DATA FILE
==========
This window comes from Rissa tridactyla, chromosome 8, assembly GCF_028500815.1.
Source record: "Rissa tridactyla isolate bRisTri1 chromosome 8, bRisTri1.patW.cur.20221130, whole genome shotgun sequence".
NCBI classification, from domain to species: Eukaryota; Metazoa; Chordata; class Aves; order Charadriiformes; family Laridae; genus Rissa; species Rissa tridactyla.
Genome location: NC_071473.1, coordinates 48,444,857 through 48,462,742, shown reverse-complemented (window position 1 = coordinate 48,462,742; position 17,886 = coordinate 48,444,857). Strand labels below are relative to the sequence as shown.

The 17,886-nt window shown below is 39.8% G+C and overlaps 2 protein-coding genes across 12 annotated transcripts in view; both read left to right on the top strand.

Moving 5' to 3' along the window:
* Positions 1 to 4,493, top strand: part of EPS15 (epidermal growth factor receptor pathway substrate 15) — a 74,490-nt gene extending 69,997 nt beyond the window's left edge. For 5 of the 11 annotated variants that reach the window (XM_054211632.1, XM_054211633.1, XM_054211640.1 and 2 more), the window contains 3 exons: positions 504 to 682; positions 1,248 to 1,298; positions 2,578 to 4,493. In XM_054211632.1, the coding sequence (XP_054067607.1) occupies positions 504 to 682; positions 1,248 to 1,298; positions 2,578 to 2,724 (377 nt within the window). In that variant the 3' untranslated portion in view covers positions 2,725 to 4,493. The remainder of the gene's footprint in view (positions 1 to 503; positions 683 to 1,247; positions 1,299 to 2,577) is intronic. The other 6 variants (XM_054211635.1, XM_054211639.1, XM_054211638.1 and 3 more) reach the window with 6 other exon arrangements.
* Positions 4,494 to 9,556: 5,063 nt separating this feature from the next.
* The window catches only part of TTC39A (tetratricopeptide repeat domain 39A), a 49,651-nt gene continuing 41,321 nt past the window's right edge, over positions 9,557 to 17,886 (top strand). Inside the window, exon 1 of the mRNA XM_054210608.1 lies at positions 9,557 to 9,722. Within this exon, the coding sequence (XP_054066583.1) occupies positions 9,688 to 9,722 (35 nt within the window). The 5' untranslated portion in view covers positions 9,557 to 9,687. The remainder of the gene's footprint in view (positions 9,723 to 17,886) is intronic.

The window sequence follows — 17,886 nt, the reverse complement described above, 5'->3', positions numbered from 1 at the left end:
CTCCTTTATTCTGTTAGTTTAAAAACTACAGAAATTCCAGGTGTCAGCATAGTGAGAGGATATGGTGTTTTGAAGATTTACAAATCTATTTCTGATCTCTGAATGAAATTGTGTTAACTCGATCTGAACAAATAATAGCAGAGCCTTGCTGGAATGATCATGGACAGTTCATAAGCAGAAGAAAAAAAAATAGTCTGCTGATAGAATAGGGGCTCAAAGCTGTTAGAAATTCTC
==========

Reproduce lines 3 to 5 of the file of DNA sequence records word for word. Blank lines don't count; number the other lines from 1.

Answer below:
NCBI classification, from domain to species: Eukaryota; Metazoa; Chordata; class Aves; order Charadriiformes; family Laridae; genus Rissa; species Rissa tridactyla.
Genome location: NC_071473.1, coordinates 48,444,857 through 48,462,742, shown reverse-complemented (window position 1 = coordinate 48,462,742; position 17,886 = coordinate 48,444,857). Strand labels below are relative to the sequence as shown.

The 17,886-nt window shown below is 39.8% G+C and overlaps 2 protein-coding genes across 12 annotated transcripts in view; both read left to right on the top strand.